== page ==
Chap. IV.

Of Bodies Electrical.

HAVING thus spoken of the Loadstone and Bodies Magnetical, I shall in the next place deliver somewhat of Electrical, and such as may seem to have attraction like the other. Hereof we shall also deliver what particularly spoken or not generally known is manifestly or probably true, what generally believed is also false or dubious. Now by Electrical bodies, I understand not such as are Metallical, mentioned by Pliny, and the Ancients; for their Electrum was a mixture made of Gold, with the Addition of a fifth part of Silver; a substance now as unknown as true Aurichaleum, or Corinthian Brass, and set down among things lost by Pancirollus. Nor by Electrick Bodies do I conceive such only as take up shavings, straws, and light bodies, in which number the Ancients only placed Jet and Amber; but such as conveniently placed unto their objects attract all bodies palpable whatsoever. I say conveniently placed, that is, in regard of the object, that it be not too ponderous, or any way affixed; in regard of the Agent, that it be not foul or sullied, but wiped, rubbed, and excitated; in regard of both, that they be conveniently distant, and no impediment interposed. I say, all bodies palpable, thereby excluding fire, which indeed it will not attract, nor yet draw through it; for fire consumes its effluxions by which it should attract.

Now although in this rank but two were commonly mentioned by the Ancients, Gilbertus discovereth many more; as Diamonds, Saphyrs, Carbuncles, Iris, Opalls, Amethysts, Beril, Crystal, Bristol stones,[1] Sulphur, Mastick, hard wax, hard Rosin, Arsenic, Sal-gemm,[2] Roch-Allum, common Glass, Stibium,[3] or Glass of Antimony. Unto these Cabeus addeth white wax, Gum Elemi, Gum Guaici, Pix Hispanica,[4] and Gipsum. And unto these we add Gum Anime, Benjamin, Talcum, China-dishes, Sandaraca, Turpentine, Styrax Liquida, and Caranna[5] dried into a hard consistence. And the same attraction we find, not onely in simple bodies, but such as are much compounded; as in the Oxycroceum plaister,[6] and obscurely that ad Herniam, and Gratia Dei; all which smooth and rightly prepared, will discover a sufficient power to stir the Needle, setled freely upon a well-pointed pin; and so as the Electrick may be applied unto it without all disadvantage.

But the attraction of these Electricks we observe to be very different. Resinous or unctuous bodies, and such as will flame, attract most vigorously, and most thereof without frication; as Anime, Benjamin, and most powerfully good hard Wax, which will convert the Needle almost as actively as the Loadstone. And we believe that all or most of this substance if reduced to hardness tralucency or clearness, would have some attractive quality. But juices concrete, or Gums easily dissolving in water, draw not at all: As Aloe, Opium, Sanguis Draconis, Lacca, Galbanum, Sagapenum. Many stones also both precious and vulgar, although terse and smooth, have not this power attractive: As Emeralds, Pearl, Jaspis, Corneleans, Agathe, Heliotropes, Marble, Alablaster, Touchstone, Flint, and Bezoar. Glass attracts but weakly, though clear; some slick stones and thick Glasses indifferently: Arsenic but weakly, so likewise Glass of Antimony, but Crocus Metallorum not at all. Salts generally but weakly, as Sal Gemma, Allum, and also Talke; nor very discoverably by any frication, but if gently warmed at the fire, and wiped with a dry cloth, they will better discover their Electricities.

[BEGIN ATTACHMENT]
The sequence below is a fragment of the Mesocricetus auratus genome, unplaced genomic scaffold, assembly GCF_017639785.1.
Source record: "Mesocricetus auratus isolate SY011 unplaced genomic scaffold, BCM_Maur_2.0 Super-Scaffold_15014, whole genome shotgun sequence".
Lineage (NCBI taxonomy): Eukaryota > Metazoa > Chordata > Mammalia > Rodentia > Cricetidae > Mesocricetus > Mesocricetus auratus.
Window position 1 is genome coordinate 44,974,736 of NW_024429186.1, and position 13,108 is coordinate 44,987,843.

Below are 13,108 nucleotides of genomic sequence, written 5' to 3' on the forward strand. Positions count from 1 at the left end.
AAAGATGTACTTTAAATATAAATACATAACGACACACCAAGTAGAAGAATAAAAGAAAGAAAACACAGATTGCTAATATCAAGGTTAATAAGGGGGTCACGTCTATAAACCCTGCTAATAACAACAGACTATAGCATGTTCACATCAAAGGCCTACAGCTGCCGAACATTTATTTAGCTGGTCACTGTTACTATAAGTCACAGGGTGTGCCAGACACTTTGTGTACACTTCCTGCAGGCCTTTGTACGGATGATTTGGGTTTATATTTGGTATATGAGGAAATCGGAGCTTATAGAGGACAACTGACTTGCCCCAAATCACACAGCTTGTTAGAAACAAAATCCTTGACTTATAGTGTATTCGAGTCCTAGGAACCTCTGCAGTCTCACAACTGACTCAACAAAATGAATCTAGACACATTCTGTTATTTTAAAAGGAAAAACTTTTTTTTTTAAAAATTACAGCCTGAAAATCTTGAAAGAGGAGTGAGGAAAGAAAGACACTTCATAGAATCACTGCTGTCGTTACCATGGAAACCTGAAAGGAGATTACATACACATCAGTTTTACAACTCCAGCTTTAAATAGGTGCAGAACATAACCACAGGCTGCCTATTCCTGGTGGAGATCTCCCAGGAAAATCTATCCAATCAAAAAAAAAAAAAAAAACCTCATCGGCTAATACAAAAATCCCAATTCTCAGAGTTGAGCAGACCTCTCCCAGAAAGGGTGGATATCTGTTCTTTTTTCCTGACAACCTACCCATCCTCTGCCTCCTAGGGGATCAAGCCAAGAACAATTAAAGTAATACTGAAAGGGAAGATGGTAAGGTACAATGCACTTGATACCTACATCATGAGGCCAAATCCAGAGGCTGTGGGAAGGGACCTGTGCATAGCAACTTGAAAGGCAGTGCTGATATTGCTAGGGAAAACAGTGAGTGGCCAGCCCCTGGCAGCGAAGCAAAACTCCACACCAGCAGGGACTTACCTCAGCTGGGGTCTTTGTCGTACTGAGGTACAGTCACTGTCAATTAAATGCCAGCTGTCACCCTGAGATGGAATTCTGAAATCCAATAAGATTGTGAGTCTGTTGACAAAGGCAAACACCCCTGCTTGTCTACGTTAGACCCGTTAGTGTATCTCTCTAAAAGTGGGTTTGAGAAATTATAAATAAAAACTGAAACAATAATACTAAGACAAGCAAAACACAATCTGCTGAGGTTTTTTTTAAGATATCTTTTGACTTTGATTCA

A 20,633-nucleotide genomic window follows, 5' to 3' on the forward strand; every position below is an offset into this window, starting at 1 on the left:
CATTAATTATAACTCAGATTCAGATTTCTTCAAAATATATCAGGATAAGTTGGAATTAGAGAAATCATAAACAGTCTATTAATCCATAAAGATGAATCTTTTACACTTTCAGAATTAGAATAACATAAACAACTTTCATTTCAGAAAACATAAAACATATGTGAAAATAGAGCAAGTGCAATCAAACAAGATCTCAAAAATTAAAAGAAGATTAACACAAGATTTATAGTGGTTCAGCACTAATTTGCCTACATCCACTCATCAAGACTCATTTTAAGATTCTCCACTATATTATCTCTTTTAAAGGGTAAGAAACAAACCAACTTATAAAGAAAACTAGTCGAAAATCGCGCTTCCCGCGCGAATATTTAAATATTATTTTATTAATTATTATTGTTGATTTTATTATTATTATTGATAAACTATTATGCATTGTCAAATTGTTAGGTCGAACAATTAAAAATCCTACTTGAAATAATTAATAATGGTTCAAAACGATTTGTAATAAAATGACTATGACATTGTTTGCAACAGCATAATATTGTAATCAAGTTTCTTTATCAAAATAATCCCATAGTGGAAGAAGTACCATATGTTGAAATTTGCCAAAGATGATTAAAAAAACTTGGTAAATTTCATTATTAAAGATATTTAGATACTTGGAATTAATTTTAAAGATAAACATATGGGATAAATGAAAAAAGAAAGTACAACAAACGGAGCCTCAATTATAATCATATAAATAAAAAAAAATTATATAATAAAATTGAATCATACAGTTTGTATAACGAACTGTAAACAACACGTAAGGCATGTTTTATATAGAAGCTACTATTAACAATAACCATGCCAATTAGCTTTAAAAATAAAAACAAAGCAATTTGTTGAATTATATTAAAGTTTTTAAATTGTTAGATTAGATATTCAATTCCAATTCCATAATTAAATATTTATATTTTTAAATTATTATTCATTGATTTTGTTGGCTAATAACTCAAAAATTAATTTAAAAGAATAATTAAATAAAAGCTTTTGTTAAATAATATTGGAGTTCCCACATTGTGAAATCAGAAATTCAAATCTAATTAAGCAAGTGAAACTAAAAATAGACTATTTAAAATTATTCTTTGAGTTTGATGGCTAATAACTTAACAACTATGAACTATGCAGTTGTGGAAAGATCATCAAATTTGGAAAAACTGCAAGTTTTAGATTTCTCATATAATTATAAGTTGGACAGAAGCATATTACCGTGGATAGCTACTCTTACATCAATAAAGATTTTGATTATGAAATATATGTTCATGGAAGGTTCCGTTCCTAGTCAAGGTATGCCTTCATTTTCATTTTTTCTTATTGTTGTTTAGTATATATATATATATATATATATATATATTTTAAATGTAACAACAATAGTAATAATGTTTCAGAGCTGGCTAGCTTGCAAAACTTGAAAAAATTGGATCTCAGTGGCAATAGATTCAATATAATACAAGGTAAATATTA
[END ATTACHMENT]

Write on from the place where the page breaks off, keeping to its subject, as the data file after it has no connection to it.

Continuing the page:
No Metal attracts, nor Animal concretion we know, although polite and smooth; as we have made trial in Elks Hoofs, Hawks-Talons, the Sword of a Sword-fish, Tortois-shells, Sea-horse, and Elephants Teeth, in Bones, in Harts-horn, and what is usually conceived Unicorns-horn.[7] No Wood though never so hard and polished, although out of some thereof Electrick bodies proceed; as Ebony, Box, Lignum vitæ, Cedar, &c. And although Jet and Amber be reckoned among Bitumens, yet neither do we find Asphaltus, that is Bitumens of Judea, nor Sea-cole, nor Camphire, nor Mummia[8] to attract, although we have tried in large and polished pieces. Now this attraction have we tried in straws and paleous bodies, in Needles of Iron, equilibrated, Powders of Wood and Iron, in Gold and Silver foliate. And not only in solid but fluent and liquid bodies, as oyls made both by expression and distillation; in Water, in spirits of Wine, Vitriol and Aqua fortis.

But how this attraction is made, is not so easily determined; that 'tis performed by effluviums is plain, and granted by most; for Electricks will not commonly attract, except they grow hot or become perspirable. For if they be foul and obnubilated, it hinders their effluxion; nor if they be covered, though but with Linen or Sarsenet, or if a body be interposed, for that intercepts the effluvium. If also a powerful and broad Electrick of Wax or Anime be held over fine powder, the Atoms or small particles will ascend most numerously unto it; and if the Electrick be held unto the light, it may be observed that many thereof will fly, and be as it were discharged from the Electrick to the distance sometime of two or three inches. Which motion is performed by the breath of the effluvium issuing with agility; for as the Electrick cooleth, the projection of the Atoms ceaseth.